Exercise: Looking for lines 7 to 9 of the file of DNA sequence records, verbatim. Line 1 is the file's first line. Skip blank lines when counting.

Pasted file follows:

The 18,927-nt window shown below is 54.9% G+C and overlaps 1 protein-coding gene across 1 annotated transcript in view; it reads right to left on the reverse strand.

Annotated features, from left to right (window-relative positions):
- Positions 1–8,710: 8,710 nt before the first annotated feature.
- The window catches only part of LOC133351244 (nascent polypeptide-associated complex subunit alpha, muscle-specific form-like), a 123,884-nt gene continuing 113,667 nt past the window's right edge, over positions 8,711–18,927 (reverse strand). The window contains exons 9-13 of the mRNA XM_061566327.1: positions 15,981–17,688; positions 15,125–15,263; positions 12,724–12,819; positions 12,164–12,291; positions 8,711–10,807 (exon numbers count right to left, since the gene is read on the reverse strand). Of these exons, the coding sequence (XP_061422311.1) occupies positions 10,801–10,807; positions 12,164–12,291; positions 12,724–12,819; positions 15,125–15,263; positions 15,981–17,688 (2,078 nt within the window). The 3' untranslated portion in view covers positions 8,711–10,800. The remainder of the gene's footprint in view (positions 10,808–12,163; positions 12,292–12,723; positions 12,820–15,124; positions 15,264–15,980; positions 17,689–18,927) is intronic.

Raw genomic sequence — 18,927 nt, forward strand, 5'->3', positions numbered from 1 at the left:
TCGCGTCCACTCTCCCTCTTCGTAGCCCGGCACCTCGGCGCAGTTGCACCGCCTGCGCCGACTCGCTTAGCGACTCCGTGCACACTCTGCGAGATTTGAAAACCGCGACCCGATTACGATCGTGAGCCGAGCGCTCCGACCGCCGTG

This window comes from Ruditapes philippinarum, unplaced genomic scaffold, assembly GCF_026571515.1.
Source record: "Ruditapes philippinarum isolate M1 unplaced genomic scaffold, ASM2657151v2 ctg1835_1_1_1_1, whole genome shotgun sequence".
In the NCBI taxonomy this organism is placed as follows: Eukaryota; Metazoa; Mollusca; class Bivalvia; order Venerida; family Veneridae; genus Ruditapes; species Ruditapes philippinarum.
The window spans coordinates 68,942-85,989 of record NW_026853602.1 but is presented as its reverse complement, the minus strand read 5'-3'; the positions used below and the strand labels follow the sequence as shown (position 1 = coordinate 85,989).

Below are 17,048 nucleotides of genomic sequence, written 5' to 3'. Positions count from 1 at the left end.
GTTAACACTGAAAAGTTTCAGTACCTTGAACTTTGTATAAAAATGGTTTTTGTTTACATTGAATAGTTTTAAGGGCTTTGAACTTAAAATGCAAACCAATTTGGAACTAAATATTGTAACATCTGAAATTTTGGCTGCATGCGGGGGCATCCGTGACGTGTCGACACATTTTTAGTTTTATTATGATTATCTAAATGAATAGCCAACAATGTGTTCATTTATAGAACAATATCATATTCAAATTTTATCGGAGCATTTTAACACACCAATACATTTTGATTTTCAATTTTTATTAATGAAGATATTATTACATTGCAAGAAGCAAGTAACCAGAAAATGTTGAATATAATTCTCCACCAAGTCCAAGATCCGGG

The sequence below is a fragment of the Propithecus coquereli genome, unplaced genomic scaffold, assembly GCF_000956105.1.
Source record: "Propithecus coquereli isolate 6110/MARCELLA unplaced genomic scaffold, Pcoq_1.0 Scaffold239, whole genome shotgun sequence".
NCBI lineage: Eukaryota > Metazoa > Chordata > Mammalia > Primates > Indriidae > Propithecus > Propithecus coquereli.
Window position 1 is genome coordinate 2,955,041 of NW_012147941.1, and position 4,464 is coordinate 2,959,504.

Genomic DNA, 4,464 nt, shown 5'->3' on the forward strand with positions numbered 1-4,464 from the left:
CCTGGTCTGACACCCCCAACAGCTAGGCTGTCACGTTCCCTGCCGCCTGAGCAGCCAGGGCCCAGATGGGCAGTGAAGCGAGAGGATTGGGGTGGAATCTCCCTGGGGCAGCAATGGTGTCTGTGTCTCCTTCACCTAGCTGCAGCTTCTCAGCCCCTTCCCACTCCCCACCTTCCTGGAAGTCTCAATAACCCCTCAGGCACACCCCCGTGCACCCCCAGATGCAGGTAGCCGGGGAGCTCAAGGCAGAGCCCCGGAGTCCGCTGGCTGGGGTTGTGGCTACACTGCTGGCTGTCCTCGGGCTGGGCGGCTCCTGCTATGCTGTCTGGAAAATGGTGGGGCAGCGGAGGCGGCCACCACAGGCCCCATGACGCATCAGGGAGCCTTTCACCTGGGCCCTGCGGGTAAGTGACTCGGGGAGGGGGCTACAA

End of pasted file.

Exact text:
This window comes from Ruditapes philippinarum, unplaced genomic scaffold, assembly GCF_026571515.1.
Source record: "Ruditapes philippinarum isolate M1 unplaced genomic scaffold, ASM2657151v2 ctg1835_1_1_1_1, whole genome shotgun sequence".
In the NCBI taxonomy this organism is placed as follows: Eukaryota; Metazoa; Mollusca; class Bivalvia; order Venerida; family Veneridae; genus Ruditapes; species Ruditapes philippinarum.